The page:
Crystallography is a research methodology for studying crystals.  Diffraction patterns are used in crystallography to tell us about the arrangement of the component atoms inside many different materials.  Since the beginning of x-ray crystallography one century ago, many thousands of materials have been crystallized and examined by crystallography; these include catalysts, enzymes, metals, minerals and biominerals, newly synthesized chemical compounds, proteins, salts, viruses, etc.   Because the atoms inside crystals are so highly ordered in an identical manner, diffraction patterns can be recorded, measured, and then processed by computation to determine structure down to the level of individual atoms.  This atomic structure determination of crystalline matter is the magic of crystallography!

Crystallography is a global activity for both science and industry, and almost all countries have scientists working as crystallographers.  X-ray diffraction is the most frequently used approach for crystallography, and now is quite automated through the use of computers to carry out the extensive numerical calculations needed to define an unknown structure to a high level of resolution.  Crystallography can be performed with laboratory x-ray sources or with very powerful and very fast x-rays produced by synchrotrons.   The hugely expensive synchrotron facilities are rather few in number, but have well-organized programs permitting their use by many visiting scientists.  Diffraction of electrons or neutrons also provides valuable special knowledge about structure at the atomic level.  When all is said and done, crystallography simply is a special way of looking at structure.

Not all materials are crystalline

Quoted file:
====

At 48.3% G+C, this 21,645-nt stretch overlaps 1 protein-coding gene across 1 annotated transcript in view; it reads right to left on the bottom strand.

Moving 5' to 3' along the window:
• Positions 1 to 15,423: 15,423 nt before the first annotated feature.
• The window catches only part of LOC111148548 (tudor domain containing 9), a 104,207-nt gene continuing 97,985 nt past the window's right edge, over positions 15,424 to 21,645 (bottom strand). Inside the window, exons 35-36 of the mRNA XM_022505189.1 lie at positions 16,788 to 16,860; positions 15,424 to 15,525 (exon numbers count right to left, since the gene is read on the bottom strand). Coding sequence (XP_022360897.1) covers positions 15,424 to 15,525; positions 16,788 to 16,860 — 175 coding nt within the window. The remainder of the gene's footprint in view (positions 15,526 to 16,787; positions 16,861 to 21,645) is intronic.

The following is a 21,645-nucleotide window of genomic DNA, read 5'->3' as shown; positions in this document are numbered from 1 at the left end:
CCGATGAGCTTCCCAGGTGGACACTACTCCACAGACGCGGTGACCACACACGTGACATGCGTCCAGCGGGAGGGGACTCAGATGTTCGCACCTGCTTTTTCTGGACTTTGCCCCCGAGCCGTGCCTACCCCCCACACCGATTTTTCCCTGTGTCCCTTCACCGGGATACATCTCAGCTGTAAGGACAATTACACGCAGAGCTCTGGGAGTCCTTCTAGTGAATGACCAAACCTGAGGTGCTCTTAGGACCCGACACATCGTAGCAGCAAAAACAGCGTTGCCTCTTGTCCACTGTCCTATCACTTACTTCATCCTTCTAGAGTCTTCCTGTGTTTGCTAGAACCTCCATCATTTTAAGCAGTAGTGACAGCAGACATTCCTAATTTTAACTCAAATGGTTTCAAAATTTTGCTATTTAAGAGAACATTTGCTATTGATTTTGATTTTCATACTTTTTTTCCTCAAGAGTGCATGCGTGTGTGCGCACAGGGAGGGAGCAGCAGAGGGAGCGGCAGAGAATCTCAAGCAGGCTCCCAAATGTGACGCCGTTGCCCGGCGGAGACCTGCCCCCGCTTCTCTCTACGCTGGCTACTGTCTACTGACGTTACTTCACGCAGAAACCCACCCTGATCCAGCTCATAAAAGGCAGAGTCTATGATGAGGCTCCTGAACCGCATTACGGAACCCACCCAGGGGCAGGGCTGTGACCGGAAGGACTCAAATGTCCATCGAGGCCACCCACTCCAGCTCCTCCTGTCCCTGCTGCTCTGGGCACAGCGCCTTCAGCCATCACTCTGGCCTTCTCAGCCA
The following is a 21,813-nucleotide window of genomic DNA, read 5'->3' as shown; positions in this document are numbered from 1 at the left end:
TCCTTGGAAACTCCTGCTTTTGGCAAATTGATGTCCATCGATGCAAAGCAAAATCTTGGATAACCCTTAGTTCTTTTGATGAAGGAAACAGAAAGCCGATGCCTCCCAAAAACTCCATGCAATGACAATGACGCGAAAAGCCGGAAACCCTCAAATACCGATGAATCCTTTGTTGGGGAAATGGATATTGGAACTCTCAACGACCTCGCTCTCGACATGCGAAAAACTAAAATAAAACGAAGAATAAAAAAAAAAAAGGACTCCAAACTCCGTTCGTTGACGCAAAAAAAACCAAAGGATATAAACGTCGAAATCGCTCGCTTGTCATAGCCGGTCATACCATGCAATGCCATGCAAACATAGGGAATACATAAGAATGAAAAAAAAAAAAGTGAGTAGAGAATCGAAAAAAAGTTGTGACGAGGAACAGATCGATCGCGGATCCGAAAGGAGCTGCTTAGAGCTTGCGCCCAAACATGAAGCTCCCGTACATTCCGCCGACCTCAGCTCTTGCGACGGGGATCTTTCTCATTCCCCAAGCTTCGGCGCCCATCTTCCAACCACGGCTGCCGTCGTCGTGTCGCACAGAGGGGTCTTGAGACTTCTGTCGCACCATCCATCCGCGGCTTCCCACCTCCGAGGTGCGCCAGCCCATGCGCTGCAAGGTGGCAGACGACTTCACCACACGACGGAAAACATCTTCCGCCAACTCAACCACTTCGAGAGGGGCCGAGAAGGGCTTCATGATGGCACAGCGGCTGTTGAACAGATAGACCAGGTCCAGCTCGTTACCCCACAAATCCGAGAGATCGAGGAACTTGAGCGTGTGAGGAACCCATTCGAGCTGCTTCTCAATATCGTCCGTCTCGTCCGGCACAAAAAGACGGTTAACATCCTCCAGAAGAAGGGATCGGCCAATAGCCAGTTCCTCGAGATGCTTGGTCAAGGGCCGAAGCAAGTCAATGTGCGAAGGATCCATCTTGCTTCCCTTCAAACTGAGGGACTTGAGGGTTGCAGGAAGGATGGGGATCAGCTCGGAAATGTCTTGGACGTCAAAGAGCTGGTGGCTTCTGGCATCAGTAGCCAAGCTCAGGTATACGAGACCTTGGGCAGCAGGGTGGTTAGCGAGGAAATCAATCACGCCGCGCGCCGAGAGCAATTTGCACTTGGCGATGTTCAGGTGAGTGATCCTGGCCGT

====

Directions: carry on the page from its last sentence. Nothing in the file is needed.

Not all substances are naturally crystalline or can be induced to form crystals.  If the atoms in some substance are not ordered at all (i.e., they are randomly distributed), then this material is said to be in the amorphous state.  Examples of amorphous materials we see frequently include liquid water, many plastics, and air.  Inducing the formation of very highly ordered crystals is an essential requirement for structure determination by x-ray crystallography, since amorphous materials do not produce any diffraction spots or rings.

How does crystallography matter to you and me? 

Why do research scientists spend so much time and effort to use the magic of crystallography for determining the atomic structure of many kinds of physical, chemical, and biological materials?  The answer is that this knowledge about structure always provides information about functional capabilities and mechanisms for activities.  As one example, consider what can be derived from new knowledge about the high resolution structure of a virus; this will often increase  understanding about its biogenesis, mechanism for infecting host cells, immunoreactivity, and differences from other viruses.  Knowledge about functional capabilities  always is immensely valuable for both science and industry; for example: functioning of some inorganic catalyst or enzyme (e.g., mechanisms for activity and activation), interactions with other ions and molecules (e.g., changed functioning upon binding), formation of functional complexes (e.g., complex multi-protein assemblies), arrangement to form some more complex object (e.g., associations of 2-D polymers), changes producing specific toxic effects, prerequisites for binding to various ligands. sequential steps in genesis, characteristics of new materials (e.g., nano-materials made in university or industrial labs), etc.

Where can more information be found about crystals, crystallography, and IYCr2014? 

In the year-long world-wide celebration of crystallography and crystallographers during IYCr2014, many very fascinating programs for non-scientists now are being featured on the internet.  A large directory of instructive videos about crystals and crystallography for IYCr2014 is available at:  http://iycr2014.org/learn/watch .  Dr.M gives a rating of ‘outstanding’ to “Diving into the Heart of the Molecules of Life”, which shows how modern protein crystallography is done (http://www.youtube.com/watch?v=GfOyZch6llo ); regardless of which branch of science you prefer, Dr.M encourages everyone to see this video.